A relentless stream of digital images is produced by social media. Images that stream into our consciousness for fractions of seconds and are blotted out by the next image in constant supersession. In their mass character these images become the unsubstantial framework of a gigantic total performance. Negotiated topics and styles consume themselves at unprecedented speed. In a permanent hiccup, algorithms are operated and everything digitalized that can be brought into the Social Media world of experience. From trivial to high culture, all float in the bubble of this image storm. Lacking ground beneath our feet we shift our identity into these virtual spaces. Internet Dots become our matrix. They give birth to our second I. Nude calibrated to 72 dots per inch the Being of this logic shimmers in all its forms and puffs and puffs itself up into the substanceless fascinosum.
The authorship of these visual products is marginalized solely through use as a titbit for attention. This also applies to the image producers, who constantly straining for threshold of originality and authorship, have their performance calculated on this stage. Be original, be original, be original. Until exhausted the image and the author no longer perceive, in this echo chamber, the negotiated and fading I. Hanging on the drop of attention, worn down by the originality imperative, in this pauseless theatre with no final act, the exhibited and used loses its signature and degenerates into obsessive flaunting in itself. In the age of this type of birthing of images, for the purpose of feeding into social media, the question arises, what have images after assimilation by “social media” become? Are the authors behind the images even still relevant? Or do they degenerate into mere birthing machines, delivering with their images exclusively the digital fuel of a self-maintaining machine?
Odo Hans delves into analysis here. Anonymous excerpts of low-definition Instagram images become point of view in his work “ID”. The original motifs, mainly themselves representative surfaces of art, queried as to their identity content in context as “social media product”. Turned out in 72 DPI and then upscaled as excerpt to large-format 300 DPI, his “fragments” receive characteristics entirely of their own. Colour density, sharpness and tonality differ from the starting material. Inessential things come into focus and become the central image content. Despite appropriation, in this double strategy of negation (trivial extract/low basic resolution) an independence vis-a-vis the starting motifs remains intact. These latter degenerate into an “open source-like” basic substance and function now merely as pickable data. Odo Hans’s blow-ups condense this data into a blurred whole, the original identity is dissolved.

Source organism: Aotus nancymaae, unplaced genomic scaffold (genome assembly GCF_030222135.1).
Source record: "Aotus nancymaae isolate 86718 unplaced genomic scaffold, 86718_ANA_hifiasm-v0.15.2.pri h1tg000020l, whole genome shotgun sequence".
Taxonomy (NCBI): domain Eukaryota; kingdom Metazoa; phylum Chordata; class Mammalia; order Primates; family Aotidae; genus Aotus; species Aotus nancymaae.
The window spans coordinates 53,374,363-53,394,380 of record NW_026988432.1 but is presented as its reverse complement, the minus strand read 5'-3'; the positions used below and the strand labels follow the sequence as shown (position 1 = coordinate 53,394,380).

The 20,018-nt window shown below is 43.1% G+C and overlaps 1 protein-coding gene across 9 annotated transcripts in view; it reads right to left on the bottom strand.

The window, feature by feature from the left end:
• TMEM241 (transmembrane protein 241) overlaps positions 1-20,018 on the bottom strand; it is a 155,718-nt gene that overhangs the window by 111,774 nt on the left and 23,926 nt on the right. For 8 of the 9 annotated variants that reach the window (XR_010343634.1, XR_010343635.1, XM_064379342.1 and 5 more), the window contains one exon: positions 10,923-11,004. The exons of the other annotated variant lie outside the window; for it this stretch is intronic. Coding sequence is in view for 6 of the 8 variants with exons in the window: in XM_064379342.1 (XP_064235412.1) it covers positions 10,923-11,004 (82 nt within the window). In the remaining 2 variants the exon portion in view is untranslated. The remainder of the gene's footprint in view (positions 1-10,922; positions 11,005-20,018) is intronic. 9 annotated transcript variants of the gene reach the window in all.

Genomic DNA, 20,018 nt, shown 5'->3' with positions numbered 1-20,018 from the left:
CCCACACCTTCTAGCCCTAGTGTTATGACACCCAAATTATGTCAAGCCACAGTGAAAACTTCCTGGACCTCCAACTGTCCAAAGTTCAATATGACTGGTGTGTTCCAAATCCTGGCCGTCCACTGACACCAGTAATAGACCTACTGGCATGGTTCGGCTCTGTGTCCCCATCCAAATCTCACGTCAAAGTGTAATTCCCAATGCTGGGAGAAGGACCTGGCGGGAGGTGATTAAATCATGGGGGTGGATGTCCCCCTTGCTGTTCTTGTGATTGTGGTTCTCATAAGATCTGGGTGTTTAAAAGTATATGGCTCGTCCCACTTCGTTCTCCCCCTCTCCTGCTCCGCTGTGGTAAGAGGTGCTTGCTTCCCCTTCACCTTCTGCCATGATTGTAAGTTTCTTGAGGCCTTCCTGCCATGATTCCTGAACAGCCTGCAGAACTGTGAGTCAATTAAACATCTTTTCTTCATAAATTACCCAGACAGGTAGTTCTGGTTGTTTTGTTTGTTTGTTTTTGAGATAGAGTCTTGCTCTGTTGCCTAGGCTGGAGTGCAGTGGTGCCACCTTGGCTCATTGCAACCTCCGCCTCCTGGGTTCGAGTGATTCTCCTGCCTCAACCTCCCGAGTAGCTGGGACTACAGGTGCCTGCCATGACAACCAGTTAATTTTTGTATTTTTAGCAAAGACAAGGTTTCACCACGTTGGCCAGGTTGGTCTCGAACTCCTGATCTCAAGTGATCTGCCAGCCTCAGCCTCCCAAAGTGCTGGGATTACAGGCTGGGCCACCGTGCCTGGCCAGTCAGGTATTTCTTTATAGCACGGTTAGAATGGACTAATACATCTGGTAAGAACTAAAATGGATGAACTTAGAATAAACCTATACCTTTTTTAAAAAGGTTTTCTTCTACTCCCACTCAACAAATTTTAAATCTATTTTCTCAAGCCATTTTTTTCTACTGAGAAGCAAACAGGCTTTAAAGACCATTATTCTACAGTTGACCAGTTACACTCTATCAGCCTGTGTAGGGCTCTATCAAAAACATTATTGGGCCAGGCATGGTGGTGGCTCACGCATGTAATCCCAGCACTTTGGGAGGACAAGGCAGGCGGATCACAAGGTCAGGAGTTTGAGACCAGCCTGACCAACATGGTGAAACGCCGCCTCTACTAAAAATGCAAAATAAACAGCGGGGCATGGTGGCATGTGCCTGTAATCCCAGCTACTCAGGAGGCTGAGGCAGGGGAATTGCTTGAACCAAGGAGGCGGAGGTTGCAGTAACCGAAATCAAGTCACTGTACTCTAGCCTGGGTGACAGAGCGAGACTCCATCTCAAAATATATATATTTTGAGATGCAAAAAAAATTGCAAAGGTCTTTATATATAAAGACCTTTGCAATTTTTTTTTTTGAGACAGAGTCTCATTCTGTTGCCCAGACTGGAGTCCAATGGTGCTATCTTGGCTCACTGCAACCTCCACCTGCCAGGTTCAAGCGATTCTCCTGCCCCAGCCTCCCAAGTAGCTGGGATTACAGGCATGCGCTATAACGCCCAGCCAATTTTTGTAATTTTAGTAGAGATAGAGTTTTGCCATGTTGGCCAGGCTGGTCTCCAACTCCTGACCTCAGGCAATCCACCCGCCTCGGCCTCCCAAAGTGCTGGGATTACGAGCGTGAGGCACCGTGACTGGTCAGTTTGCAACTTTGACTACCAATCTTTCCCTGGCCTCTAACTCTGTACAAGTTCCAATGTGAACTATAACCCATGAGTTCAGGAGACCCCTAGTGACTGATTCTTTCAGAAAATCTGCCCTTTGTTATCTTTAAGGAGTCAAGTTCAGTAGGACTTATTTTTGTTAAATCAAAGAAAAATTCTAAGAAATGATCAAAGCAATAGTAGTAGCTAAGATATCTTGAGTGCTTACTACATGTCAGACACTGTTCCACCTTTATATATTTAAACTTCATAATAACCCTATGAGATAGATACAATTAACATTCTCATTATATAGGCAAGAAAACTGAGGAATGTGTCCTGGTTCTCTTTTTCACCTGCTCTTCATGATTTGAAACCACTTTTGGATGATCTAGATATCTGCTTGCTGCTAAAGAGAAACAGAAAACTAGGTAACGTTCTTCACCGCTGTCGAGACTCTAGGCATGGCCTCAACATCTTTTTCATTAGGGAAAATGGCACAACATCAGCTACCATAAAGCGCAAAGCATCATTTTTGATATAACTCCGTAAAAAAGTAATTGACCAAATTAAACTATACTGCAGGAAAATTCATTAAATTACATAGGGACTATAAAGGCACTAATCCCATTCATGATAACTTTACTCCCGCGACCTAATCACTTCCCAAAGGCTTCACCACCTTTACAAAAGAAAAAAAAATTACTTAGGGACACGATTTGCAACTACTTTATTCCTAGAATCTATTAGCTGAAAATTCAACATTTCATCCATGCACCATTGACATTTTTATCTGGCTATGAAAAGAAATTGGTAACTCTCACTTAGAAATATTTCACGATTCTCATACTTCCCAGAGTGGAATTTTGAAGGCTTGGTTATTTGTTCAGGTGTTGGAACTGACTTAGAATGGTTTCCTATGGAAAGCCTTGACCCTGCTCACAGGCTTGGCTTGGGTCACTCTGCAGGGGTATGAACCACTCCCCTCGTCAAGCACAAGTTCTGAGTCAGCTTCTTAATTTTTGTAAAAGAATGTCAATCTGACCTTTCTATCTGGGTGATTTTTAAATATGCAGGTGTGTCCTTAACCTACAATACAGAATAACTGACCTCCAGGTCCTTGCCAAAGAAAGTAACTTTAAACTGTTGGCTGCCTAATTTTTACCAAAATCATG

Here the work becomes aligned with the initially formulated tendencies of dissolution and obliteration of identity and authorship of images in the “social media” maelstrom.Accordingly, Odo Hans’s work ID functions as “fine-grained” image and media critique and simultaneously poses the question: Is that allowed?
Reclaim organizes public space. In the form of an award, 40 artists are exhibited on billboards in Cologne for 10 days annually. Entirely in line with the motto: Art in, advertising out! The 2020 award was announced to the public via an art campaign. The 5 Reclaim colours occupied part of the public advertising space 14 days before the actual exhibition began. Without further provision of information, presented in random hanging, the colour surfaces invited reflection upon the function and use of billboards.
Street artists use public advertising space to their advantage. They left trade marks and created canvases for their work. Due to the pandemic, the A1-Format posters hung for longer than expected. Typically, these posters would be promptly replaced with concert, lectures or other event announcements. The Reclaim posters prevailed for six months.